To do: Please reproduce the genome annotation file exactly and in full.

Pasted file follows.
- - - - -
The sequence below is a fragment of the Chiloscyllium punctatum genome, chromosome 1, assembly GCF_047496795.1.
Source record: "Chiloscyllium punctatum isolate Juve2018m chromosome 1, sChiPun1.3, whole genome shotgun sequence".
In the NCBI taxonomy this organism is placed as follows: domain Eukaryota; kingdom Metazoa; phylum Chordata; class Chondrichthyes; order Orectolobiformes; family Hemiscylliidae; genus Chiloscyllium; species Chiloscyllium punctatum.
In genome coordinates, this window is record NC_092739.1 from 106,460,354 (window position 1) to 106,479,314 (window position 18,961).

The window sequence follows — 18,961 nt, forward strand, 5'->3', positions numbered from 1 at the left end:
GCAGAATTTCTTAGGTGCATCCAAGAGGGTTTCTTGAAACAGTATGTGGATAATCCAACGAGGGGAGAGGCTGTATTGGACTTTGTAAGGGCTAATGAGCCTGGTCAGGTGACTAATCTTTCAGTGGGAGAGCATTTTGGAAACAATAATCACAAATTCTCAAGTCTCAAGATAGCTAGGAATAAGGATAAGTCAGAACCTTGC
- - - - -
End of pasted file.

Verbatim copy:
The sequence below is a fragment of the Chiloscyllium punctatum genome, chromosome 1, assembly GCF_047496795.1.
Source record: "Chiloscyllium punctatum isolate Juve2018m chromosome 1, sChiPun1.3, whole genome shotgun sequence".
In the NCBI taxonomy this organism is placed as follows: domain Eukaryota; kingdom Metazoa; phylum Chordata; class Chondrichthyes; order Orectolobiformes; family Hemiscylliidae; genus Chiloscyllium; species Chiloscyllium punctatum.
In genome coordinates, this window is record NC_092739.1 from 106,460,354 (window position 1) to 106,479,314 (window position 18,961).

The window sequence follows — 18,961 nt, forward strand, 5'->3', positions numbered from 1 at the left end:
GCAGAATTTCTTAGGTGCATCCAAGAGGGTTTCTTGAAACAGTATGTGGATAATCCAACGAGGGGAGAGGCTGTATTGGACTTTGTAAGGGCTAATGAGCCTGGTCAGGTGACTAATCTTTCAGTGGGAGAGCATTTTGGAAACAATAATCACAAATTCTCAAGTCTCAAGATAGCTAGGAATAAGGATAAGTCAGAACCTTGC